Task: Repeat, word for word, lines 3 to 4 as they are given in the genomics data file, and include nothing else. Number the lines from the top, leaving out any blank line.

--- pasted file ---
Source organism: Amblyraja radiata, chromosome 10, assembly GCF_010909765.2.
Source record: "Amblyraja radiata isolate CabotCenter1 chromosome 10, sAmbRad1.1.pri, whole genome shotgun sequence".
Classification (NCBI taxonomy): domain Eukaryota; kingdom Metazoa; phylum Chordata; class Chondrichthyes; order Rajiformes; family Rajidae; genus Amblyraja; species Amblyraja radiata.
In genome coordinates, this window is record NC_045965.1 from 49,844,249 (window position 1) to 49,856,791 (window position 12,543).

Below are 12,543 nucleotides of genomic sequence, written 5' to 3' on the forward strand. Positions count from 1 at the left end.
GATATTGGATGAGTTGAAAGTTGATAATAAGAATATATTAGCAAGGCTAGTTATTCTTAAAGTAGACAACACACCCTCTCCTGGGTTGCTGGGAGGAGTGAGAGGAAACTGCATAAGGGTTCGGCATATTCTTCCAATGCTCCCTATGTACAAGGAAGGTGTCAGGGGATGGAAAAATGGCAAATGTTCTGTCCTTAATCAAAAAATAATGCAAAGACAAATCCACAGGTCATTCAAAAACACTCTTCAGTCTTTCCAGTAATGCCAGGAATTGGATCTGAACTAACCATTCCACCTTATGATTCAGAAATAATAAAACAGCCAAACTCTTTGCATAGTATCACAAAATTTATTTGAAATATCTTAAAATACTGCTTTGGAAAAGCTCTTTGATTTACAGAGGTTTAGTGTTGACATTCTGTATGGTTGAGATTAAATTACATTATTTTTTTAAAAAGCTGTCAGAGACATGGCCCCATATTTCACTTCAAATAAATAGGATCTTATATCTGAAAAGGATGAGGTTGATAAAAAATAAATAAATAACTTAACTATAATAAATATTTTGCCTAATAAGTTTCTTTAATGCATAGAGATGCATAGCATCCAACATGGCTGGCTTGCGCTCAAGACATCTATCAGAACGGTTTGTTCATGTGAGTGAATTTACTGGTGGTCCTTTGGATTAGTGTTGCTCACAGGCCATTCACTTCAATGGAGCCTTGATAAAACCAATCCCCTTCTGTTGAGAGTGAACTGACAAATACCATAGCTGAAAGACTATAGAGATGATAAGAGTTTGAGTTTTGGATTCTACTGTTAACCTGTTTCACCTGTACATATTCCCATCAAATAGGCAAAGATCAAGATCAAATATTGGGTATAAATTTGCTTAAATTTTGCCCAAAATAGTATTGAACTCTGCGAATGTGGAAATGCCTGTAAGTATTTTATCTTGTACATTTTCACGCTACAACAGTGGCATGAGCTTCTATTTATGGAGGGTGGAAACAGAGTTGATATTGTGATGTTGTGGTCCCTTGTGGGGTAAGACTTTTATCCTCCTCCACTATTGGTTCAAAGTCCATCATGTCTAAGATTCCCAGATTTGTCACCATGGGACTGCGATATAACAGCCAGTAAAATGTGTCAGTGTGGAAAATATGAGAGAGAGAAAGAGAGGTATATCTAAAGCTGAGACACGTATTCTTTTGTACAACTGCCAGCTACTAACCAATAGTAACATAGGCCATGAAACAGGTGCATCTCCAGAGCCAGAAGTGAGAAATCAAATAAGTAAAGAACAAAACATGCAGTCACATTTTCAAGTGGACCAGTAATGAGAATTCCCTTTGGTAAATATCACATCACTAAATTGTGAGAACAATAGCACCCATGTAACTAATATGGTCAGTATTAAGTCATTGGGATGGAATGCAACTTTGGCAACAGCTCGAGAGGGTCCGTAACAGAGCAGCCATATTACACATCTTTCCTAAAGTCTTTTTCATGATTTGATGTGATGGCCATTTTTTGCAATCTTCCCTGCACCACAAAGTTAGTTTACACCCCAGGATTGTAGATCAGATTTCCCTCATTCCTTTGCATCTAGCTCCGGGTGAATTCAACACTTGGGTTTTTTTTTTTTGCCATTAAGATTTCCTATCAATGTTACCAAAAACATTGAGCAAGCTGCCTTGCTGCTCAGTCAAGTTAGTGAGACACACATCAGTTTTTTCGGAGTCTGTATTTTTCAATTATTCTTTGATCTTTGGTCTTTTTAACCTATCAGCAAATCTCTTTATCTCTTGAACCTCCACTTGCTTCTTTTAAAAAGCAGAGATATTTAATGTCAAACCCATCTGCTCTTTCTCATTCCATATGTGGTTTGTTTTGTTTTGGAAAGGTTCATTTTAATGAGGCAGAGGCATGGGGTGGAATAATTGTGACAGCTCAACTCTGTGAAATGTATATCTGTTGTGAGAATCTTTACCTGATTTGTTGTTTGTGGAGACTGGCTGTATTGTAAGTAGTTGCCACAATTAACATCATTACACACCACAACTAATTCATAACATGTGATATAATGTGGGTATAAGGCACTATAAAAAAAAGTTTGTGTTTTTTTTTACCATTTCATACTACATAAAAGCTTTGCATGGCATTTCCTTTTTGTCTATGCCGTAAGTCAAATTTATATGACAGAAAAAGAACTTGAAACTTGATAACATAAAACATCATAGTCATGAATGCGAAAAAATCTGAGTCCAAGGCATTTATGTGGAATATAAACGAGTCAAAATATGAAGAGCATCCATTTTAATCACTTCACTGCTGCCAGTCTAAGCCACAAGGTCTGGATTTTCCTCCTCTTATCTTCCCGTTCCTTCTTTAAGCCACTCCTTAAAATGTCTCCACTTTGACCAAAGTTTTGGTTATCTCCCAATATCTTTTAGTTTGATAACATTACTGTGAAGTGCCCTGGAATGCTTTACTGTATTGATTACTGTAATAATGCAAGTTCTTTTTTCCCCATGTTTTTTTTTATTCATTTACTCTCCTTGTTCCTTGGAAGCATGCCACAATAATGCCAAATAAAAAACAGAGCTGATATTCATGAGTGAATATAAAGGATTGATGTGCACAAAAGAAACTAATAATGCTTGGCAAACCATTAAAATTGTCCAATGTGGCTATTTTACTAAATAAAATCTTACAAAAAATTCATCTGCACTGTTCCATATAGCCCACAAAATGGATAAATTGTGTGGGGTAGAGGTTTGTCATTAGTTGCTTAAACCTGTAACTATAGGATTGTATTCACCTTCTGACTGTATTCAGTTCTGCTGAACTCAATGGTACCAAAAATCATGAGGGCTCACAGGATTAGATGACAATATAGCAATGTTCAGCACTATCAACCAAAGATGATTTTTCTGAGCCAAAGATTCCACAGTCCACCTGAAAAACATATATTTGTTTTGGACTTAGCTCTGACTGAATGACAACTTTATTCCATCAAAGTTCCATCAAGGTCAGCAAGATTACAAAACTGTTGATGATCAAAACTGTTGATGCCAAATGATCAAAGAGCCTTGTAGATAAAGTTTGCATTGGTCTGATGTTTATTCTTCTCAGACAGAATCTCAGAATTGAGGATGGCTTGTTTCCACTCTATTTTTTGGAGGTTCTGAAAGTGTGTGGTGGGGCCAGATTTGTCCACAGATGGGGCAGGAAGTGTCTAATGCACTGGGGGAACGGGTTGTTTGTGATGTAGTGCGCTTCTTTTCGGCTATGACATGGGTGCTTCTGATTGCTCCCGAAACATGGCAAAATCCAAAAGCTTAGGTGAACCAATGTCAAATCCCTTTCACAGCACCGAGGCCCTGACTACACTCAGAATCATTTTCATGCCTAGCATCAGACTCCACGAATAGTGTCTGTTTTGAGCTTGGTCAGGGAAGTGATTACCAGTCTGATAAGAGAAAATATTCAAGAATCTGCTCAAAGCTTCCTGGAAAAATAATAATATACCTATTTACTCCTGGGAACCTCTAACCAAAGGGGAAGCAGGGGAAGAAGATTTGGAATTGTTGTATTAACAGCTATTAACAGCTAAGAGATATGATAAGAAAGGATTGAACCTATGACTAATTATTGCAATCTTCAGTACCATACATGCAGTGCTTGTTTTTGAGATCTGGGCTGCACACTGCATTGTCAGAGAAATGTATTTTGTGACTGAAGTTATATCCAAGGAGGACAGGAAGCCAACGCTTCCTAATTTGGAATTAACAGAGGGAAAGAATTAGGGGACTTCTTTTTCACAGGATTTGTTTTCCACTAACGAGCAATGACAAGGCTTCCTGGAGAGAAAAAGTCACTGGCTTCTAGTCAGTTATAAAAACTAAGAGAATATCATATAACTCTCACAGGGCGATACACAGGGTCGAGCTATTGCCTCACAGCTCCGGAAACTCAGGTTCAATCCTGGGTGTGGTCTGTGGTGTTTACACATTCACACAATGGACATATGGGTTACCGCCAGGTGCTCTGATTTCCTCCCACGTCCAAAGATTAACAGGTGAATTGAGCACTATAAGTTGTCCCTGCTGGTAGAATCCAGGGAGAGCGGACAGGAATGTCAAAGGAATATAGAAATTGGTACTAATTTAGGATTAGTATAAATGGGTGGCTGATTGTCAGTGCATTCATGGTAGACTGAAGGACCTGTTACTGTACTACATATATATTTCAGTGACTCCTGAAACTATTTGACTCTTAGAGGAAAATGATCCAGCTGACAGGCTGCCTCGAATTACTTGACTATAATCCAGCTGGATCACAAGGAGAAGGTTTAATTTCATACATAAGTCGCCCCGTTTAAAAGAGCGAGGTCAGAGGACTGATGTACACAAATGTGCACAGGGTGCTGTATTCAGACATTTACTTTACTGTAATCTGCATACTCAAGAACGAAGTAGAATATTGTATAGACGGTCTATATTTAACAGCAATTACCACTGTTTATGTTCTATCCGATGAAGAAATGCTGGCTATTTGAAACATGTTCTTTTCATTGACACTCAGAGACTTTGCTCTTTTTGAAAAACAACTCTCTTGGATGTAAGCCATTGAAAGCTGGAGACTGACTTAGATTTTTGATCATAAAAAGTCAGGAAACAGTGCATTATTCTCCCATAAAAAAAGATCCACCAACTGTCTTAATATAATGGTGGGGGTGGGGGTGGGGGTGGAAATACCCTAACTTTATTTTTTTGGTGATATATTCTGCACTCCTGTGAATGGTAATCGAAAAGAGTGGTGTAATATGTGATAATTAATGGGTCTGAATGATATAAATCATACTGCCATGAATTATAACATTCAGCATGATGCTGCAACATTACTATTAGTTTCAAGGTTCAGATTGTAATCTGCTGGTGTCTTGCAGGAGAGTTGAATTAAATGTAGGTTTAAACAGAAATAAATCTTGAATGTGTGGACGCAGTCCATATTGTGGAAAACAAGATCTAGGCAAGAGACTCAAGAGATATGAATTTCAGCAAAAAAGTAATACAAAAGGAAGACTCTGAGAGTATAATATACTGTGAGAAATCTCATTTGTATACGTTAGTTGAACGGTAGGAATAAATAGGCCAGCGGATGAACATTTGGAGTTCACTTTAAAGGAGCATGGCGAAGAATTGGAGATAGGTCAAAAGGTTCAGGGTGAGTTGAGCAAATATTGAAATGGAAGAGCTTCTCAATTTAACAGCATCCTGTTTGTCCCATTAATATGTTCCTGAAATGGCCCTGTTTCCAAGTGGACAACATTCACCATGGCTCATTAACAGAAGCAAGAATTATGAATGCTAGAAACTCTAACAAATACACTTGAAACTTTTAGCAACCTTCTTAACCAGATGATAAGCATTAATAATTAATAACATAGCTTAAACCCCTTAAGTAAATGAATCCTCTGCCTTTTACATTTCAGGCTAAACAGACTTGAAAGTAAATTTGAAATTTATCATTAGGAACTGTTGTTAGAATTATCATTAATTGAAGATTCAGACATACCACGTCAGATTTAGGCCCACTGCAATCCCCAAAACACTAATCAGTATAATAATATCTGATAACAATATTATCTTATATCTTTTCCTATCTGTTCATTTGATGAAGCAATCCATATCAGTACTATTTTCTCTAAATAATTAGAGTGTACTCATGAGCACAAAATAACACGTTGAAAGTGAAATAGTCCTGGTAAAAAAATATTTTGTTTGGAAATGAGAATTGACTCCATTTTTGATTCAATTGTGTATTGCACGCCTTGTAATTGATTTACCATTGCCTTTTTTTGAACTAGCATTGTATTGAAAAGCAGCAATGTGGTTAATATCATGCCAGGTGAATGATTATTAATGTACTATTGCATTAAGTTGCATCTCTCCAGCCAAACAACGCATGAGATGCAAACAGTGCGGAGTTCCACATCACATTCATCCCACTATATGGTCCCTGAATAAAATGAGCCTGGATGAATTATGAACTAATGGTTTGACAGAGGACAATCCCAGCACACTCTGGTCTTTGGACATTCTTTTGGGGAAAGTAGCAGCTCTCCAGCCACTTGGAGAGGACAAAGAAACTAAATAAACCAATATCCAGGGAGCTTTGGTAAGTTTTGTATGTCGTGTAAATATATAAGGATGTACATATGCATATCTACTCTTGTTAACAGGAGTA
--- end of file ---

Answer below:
Classification (NCBI taxonomy): domain Eukaryota; kingdom Metazoa; phylum Chordata; class Chondrichthyes; order Rajiformes; family Rajidae; genus Amblyraja; species Amblyraja radiata.
In genome coordinates, this window is record NC_045965.1 from 49,844,249 (window position 1) to 49,856,791 (window position 12,543).